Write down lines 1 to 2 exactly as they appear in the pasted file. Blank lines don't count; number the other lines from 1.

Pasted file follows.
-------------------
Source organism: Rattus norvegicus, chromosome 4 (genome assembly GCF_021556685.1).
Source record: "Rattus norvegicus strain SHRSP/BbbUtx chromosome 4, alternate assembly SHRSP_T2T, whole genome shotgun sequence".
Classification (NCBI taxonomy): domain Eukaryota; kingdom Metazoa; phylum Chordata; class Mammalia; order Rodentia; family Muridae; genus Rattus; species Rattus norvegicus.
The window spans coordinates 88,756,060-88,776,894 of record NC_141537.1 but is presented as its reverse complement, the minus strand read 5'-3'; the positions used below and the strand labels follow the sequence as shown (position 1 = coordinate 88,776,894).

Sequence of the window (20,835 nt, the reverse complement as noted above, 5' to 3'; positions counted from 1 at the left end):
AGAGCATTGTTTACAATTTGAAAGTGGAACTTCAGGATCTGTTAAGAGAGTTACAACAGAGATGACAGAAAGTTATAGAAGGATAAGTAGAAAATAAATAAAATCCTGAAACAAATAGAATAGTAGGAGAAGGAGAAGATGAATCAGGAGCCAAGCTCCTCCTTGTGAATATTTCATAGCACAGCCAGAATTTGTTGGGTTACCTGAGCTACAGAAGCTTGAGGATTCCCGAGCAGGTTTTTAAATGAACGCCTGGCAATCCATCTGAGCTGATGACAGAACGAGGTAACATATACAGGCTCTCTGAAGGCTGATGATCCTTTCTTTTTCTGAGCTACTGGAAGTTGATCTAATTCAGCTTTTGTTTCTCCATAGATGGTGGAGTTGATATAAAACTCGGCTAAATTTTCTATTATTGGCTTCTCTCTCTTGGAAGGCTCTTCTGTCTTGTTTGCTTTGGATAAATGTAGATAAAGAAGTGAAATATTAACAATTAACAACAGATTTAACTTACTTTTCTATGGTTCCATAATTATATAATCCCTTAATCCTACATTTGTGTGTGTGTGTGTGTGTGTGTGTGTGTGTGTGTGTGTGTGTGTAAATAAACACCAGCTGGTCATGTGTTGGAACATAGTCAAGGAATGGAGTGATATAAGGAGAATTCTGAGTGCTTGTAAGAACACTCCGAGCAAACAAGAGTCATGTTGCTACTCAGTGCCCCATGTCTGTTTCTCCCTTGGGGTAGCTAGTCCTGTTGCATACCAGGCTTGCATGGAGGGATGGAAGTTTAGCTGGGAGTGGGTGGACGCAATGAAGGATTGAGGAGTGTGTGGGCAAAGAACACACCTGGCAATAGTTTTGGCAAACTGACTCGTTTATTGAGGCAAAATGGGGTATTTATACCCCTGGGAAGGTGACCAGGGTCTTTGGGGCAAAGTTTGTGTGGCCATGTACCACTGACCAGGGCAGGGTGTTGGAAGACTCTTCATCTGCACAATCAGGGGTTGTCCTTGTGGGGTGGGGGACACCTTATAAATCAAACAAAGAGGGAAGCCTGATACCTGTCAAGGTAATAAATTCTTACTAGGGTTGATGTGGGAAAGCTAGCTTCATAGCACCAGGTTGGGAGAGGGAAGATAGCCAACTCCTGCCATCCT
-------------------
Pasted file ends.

Source organism: Rattus norvegicus, chromosome 4 (genome assembly GCF_021556685.1).
Source record: "Rattus norvegicus strain SHRSP/BbbUtx chromosome 4, alternate assembly SHRSP_T2T, whole genome shotgun sequence".